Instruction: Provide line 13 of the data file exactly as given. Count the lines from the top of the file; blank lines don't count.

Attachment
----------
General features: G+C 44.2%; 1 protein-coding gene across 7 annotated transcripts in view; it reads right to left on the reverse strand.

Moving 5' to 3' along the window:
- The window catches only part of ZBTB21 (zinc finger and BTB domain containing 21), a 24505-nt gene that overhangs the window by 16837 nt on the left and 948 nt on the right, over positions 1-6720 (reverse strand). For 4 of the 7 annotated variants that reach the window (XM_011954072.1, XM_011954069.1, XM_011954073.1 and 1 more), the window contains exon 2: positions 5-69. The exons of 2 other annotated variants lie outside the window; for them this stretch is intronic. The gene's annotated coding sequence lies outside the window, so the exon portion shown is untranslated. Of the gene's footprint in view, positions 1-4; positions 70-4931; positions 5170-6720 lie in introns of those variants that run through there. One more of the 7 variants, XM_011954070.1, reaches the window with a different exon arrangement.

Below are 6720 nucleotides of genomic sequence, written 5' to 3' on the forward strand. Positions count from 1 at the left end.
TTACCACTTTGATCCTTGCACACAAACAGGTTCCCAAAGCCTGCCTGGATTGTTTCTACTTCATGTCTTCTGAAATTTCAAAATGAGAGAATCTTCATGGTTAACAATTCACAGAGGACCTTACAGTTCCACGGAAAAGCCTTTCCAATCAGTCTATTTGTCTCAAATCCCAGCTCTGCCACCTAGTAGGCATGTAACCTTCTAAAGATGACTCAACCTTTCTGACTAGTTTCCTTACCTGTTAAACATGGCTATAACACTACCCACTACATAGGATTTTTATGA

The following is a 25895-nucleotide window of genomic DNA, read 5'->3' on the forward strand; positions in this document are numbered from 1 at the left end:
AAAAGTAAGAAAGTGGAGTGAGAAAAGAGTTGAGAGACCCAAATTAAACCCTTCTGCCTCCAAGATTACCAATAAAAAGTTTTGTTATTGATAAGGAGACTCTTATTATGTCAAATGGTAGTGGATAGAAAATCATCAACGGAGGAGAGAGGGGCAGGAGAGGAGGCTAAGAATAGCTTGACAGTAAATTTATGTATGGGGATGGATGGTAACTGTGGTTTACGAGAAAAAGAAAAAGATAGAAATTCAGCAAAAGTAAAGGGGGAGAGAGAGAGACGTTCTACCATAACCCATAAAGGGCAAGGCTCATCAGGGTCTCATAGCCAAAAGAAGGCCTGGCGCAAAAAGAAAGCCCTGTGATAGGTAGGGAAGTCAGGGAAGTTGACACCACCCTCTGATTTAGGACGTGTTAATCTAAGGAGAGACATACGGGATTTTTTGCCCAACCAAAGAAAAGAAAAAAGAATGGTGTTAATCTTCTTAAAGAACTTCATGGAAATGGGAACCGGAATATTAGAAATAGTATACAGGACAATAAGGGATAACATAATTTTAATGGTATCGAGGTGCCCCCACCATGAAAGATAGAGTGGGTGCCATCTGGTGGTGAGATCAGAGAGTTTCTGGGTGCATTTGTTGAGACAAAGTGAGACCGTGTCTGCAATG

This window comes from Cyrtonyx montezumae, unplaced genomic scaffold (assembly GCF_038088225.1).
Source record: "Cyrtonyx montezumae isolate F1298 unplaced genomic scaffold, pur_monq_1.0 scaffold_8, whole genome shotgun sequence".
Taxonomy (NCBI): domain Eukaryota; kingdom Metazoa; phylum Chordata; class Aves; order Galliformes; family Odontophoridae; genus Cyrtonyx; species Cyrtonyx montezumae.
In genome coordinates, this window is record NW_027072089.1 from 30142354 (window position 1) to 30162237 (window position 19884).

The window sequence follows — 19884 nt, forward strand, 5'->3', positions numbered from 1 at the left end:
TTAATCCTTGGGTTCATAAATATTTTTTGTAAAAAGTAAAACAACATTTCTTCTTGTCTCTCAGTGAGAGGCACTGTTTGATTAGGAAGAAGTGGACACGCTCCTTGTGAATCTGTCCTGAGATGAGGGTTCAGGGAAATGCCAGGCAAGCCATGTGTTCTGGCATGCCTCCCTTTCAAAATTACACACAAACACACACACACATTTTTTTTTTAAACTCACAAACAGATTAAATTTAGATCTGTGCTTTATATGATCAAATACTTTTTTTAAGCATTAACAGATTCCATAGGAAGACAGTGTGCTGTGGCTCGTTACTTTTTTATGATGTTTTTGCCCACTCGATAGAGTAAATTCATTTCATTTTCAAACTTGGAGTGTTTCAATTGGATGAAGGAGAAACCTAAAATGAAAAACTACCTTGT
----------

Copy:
TTAATCCTTGGGTTCATAAATATTTTTTGTAAAAAGTAAAACAACATTTCTTCTTGTCTCTCAGTGAGAGGCACTGTTTGATTAGGAAGAAGTGGACACGCTCCTTGTGAATCTGTCCTGAGATGAGGGTTCAGGGAAATGCCAGGCAAGCCATGTGTTCTGGCATGCCTCCCTTTCAAAATTACACACAAACACACACACACATTTTTTTTTTAAACTCACAAACAGATTAAATTTAGATCTGTGCTTTATATGATCAAATACTTTTTTTAAGCATTAACAGATTCCATAGGAAGACAGTGTGCTGTGGCTCGTTACTTTTTTATGATGTTTTTGCCCACTCGATAGAGTAAATTCATTTCATTTTCAAACTTGGAGTGTTTCAATTGGATGAAGGAGAAACCTAAAATGAAAAACTACCTTGT